Audit finds planting program cost far more than value of flora alone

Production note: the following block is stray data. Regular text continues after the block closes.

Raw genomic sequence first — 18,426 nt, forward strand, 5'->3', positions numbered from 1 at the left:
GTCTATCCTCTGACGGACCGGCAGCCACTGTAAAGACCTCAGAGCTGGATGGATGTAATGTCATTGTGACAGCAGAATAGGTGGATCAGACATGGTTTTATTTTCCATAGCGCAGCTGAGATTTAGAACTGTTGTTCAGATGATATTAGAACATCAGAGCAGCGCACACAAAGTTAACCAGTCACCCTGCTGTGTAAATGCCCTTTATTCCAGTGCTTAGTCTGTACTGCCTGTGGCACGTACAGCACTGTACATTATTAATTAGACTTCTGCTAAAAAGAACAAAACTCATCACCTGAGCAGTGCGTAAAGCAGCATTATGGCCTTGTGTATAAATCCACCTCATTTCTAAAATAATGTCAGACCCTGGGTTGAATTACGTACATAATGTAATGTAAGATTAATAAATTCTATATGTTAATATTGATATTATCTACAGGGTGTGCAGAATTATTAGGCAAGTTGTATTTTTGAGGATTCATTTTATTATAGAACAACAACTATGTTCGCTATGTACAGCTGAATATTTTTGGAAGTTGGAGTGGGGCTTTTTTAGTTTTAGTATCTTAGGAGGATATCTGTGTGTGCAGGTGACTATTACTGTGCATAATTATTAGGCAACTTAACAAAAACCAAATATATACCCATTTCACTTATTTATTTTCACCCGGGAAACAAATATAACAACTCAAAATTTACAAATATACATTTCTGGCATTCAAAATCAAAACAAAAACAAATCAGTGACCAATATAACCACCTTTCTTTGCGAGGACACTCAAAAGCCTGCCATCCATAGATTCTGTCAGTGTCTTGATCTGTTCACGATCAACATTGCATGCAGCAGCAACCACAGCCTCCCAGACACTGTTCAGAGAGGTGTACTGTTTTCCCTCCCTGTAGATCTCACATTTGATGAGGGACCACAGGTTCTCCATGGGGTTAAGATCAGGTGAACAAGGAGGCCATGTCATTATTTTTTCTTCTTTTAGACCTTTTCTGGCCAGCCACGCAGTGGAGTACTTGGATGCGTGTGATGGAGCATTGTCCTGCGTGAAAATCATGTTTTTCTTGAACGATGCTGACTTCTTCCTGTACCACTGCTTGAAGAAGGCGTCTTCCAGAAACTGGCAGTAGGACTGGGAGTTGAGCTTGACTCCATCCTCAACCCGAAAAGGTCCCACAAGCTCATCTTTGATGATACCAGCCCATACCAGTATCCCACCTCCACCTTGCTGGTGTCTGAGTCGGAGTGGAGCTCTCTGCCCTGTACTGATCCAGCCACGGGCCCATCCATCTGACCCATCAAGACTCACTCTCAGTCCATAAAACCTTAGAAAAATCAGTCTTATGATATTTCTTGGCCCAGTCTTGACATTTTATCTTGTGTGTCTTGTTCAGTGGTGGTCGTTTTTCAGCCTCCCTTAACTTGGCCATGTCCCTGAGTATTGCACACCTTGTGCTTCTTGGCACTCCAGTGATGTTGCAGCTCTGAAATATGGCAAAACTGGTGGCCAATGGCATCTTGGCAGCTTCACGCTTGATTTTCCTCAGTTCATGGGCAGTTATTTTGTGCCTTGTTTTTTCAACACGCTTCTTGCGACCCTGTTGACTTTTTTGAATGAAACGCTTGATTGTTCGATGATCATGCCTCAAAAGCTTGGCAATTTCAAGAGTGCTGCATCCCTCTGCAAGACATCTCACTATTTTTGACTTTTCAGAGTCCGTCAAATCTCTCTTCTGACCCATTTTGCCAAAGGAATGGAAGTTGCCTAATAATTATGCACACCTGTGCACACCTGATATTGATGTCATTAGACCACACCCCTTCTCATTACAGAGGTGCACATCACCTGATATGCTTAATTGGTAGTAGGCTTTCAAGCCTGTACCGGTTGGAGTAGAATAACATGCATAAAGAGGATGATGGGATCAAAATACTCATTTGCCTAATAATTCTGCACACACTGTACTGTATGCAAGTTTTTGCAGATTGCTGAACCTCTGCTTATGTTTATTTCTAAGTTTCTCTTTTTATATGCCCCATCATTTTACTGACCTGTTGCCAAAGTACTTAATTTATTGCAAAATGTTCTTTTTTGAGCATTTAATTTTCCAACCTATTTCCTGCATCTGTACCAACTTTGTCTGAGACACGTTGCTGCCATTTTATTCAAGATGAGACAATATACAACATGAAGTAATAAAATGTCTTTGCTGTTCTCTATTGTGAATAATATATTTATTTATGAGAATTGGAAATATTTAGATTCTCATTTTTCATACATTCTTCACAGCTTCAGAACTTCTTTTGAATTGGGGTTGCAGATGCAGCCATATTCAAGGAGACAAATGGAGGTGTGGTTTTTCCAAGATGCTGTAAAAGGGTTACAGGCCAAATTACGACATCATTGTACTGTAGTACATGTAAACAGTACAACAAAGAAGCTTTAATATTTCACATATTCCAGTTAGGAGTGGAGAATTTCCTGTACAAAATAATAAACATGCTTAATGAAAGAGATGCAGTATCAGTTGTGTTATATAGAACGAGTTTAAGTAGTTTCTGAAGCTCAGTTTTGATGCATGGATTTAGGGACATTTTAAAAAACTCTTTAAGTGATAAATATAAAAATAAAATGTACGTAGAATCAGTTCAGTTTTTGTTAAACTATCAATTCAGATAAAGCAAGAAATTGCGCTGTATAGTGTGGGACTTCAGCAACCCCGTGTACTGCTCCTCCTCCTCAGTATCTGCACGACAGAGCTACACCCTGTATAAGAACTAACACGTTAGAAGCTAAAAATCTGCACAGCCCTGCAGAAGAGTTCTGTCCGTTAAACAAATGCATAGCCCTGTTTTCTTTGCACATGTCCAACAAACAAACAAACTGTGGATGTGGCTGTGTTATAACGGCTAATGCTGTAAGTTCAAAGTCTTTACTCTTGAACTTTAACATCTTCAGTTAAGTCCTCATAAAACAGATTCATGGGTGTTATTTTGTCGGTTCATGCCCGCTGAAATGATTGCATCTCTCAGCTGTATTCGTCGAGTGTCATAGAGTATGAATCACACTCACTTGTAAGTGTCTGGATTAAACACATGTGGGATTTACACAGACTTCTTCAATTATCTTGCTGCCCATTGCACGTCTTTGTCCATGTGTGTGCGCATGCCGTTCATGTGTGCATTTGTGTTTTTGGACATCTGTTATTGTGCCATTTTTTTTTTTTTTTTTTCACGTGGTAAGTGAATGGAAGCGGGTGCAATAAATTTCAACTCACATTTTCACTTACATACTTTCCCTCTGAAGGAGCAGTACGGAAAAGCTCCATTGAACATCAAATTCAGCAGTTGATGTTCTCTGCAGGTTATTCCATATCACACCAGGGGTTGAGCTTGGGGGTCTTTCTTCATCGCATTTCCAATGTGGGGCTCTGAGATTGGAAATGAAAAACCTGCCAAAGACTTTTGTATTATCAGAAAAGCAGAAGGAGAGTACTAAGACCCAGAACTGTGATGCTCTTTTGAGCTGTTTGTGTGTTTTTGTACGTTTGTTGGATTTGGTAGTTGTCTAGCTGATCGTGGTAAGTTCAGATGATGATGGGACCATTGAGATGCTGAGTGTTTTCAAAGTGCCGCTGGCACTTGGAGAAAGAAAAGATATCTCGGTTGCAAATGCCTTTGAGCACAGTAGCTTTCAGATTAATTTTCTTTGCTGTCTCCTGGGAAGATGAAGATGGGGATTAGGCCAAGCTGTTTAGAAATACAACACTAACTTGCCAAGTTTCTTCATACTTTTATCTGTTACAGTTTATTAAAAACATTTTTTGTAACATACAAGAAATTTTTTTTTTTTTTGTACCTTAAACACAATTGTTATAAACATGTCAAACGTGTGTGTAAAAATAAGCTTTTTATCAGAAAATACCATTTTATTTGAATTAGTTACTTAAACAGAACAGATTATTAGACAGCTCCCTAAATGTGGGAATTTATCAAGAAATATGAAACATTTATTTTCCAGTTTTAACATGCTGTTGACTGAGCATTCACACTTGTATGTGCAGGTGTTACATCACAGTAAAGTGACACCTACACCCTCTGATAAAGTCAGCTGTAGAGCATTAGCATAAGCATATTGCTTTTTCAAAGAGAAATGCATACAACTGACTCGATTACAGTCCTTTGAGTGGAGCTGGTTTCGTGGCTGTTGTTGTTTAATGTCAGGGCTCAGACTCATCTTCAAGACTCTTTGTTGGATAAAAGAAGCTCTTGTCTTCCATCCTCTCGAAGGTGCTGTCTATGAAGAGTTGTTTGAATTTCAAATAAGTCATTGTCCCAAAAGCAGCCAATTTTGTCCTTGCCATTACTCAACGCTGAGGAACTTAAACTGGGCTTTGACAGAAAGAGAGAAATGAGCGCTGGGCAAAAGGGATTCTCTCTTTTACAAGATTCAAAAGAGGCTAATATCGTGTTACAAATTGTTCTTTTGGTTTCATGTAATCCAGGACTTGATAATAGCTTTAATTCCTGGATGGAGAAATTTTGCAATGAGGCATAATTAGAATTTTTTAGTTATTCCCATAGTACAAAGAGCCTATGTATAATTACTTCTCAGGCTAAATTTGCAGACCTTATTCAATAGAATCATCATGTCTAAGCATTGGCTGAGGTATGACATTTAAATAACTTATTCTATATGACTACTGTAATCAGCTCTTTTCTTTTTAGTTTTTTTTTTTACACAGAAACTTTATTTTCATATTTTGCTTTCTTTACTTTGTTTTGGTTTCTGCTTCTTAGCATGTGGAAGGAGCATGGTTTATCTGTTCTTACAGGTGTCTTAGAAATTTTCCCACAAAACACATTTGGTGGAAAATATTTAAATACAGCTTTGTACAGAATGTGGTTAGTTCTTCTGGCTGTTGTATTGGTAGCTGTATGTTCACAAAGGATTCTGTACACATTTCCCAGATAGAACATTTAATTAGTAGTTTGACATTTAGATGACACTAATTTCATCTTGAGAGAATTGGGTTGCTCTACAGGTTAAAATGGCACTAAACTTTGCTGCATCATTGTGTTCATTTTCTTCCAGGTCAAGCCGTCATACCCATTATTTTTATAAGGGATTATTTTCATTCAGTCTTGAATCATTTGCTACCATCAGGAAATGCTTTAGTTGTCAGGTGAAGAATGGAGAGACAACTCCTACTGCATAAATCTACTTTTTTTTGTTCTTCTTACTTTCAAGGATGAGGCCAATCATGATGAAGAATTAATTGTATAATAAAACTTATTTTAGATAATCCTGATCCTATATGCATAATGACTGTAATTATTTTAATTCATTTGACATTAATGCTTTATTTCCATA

first_imgAnd the audit is drawing concern as the city is launching Mayor Antonio Villaraigosa’s sweeping initiative to plant 1 million trees in the city. The DWP provides most of the free trees being distributed at promotional events. “I know trees are good and I’m all for trees,” said Board of Water and Power Commissioner Nick Patsaouras. “What I’m focused on is, it’s inefficient to spend $100 per tree. “A million trees multiplied by $100: Where does the money come from? It’s a waste; it’s inefficiency.” Organizers of the Million Trees initiative, however, said they’re hoping to avoid DWP’s high costs, in part because the program requires residents to pick up their own trees. “We use tree adoptions where the city pays for the tree stock and that brings the cost down to $15 per tree because, obviously, we’re not paying for the labor,” said Hutson Morris-Irvin, program manager for the Million Trees L.A. Foundation. In the recent DWP audit, labor costs were estimated to add about $63 to the cost of each delivered tree. Last year, the DWP rewrote the Conservation Corps contract, cutting the per-tree cost to $72. The utility currently is revising the contract again so the corps will receive $55 per tree delivered. In addition, the Conservation Corps will receive $260 to plant each large tree, a sum similar to what the city’s Urban Forestry Division spends to plant large trees. Board President David Nahai said the audit and contract revisions are part of a department overhaul led by the new board, which was appointed by Villaraigosa in 2005. Under the new direction, all DWP programs are scrutinized, and feel-good social projects are weighed against their effects on ratepayers. Launched in 2002, Trees For a Green L.A. was promoted by the DWP and then-Mayor James Hahn as environmentally friendly and socially conscious. The L.A. Conservation Corps hires and trains teens at risk of sliding into gangs and other trouble, who were to do much of the tree maintenance and delivery. “At the time the contract was entered, everybody thought they were doing the right thing,” Nahai said. “In this case, initially the contract was too expensive by about 30 (percent) to 35 percent, but it was caught and revised and we’ve obtained a better deal for the people of Los Angeles.” L.A. Conservation Corps Division Manager Dan Knapp said the utility never paid $101 just for tree delivery. “The program included a lot more than that. It’s not a tree delivery program. It’s a tree education and civic engagement program,” said Knapp, who worked with the DWP to launch Trees for a Green L.A. The $101 per tree also covered start-up costs including restoring a nursery in Griffith Park, buying equipment, developing a tree-tracking system using scanners and bar codes, and hosting weekly tree-planting workshops across the city. To reach its goal of planting 100,000 trees per year, DWP officials had planned a major advertising and public relations campaign. But in 2002, city Controller Laura Chick audited the utility and found it had spent millions of dollars marketing its Green Power program with little environmental benefits to show for the money. Feeling the heat, the DWP cut publicity plans for the tree giveaway. And without promotion, there wasn’t a big demand for 100,000 trees per year, as the DWP had envisioned. The corps scaled back its operation, reducing its workers on the project from 30 to five and getting rid of two of its three delivery trucks. “We understand that with public funds, there are a lot of checks and balances. We have to make sure we’re as cost-effective as possible,” Knapp said. The original 2001 contract was $8 million for two years; the corps ended up collecting a total of $3.9 million through 2005. A second contract of $3.9 million was approved last March. In the long run, the tree giveaway is supposed to fund itself through energy savings. A U.S. Forest Service analysis for the DWP estimated that one tree could save $194 worth of electricity over 30 years. [email protected] (213) 978-0390160Want local news?Sign up for the Localist and stay informed Something went wrong. Please try again.subscribeCongratulations! You’re all set! For nearly four years, the Los Angeles Department of Water and Power spent $101 each time it delivered a tree worth $12 to ratepayers under its Trees for a Green L.A. giveaway, according to a new internal audit. Approved in 2001, the free-tree program offered ratepayers as many as seven shade trees delivered to their homes in an effort to reduce air-conditioning and energy demands. Trees also were distributed and planted near public buildings and on public land. The goal was to root 100,000 trees a year – at a cost of roughly $40 a tree. But the utility and its contractor, the Los Angeles Conservation Corps, fell far short of that mandate – only distributing or planting 36,000 trees over 3 1/2 years – which boosted the per-tree cost to $101. last_img read more